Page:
MySpace sues 'spam king'

It accuses Scott Richter of using compromised accounts to spam users

MySpace.com has filed a lawsuit against the self-proclaimed "spam king" for allegedly blasting the portal with unsolicited e-mails through the use of compromised user accounts.

MySpace also wants a permanent injunction to bar Scott Richter, who has fought with Microsoft Corp. and the state of New York over spam, and his affiliates from using the popular social networking site. Richter runs Optinrealbig.com LLC, an e-mail marketing company in Westminster, Colo.

MySpace, which is owned by News Corp., also accused Richter of running afoul of the federal CAN-SPAM Act and California's antispam law. The suit was filed Friday in U.S. District Court in Los Angeles.

MySpace users can send "bulletins" -- a few lines of text -- to blocks of users who are in their circle of friends. That distribution power has made MySpace a frequent target for spammers, who can reach up to thousands of users if they have the log-in and password for a single account.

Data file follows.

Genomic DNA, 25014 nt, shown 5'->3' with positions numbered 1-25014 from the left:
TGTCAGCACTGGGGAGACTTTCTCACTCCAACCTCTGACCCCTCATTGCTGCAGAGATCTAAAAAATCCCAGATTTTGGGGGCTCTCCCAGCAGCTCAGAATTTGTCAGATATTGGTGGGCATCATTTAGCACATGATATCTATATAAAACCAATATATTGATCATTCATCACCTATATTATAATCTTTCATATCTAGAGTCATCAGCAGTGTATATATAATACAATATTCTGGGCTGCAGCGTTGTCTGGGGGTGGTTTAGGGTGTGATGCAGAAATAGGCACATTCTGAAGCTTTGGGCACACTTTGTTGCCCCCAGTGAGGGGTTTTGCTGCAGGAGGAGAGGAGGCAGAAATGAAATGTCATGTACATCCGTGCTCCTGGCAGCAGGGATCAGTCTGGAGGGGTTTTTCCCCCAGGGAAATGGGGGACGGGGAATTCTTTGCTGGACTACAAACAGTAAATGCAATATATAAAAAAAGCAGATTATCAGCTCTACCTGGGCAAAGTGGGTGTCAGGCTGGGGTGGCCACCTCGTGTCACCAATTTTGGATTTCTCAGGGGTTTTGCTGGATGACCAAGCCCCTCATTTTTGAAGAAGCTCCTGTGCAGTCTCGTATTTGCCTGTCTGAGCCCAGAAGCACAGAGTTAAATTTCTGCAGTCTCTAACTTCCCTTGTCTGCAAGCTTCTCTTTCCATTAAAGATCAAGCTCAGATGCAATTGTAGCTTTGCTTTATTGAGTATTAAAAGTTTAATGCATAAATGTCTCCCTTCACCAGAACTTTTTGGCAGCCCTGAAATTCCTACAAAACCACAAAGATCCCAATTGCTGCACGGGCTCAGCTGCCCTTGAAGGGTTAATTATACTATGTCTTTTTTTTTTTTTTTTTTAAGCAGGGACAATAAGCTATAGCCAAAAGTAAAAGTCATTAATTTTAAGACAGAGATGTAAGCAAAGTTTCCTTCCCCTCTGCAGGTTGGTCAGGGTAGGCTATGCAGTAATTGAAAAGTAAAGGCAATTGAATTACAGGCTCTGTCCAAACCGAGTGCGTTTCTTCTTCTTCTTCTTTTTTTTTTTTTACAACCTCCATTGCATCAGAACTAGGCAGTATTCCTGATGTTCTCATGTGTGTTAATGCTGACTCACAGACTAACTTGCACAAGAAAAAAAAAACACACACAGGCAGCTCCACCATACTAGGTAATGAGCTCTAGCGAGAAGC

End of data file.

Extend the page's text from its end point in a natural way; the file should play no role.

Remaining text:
The lawsuit accuses Richter and his associates of sending millions of bulletins from different user accounts without their knowledge between July and December 2006. The bulletins advertised ring tones and polo shirts, among other products, MySpace said.

The suit alleges that Richter obtained a list of compromised accounts or used a technique known as "phishing," where a hacker constructs a fraudulent Web page that harvests log-ins and passwords.

Richter has had other legal problems. He settled with Microsoft in August 2005 for $7 million, the largest settlement Microsoft obtained in more than 100 spam-related suits active at that time.

In 2004, Richter's company settled with New York for $40,000 plus $10,000 in investigative costs over spam. He also agreed to comply with the CAN-SPAM Act and use correct information when registering domain names. 

Copyright © 2007 IDG Communications, Inc.

  
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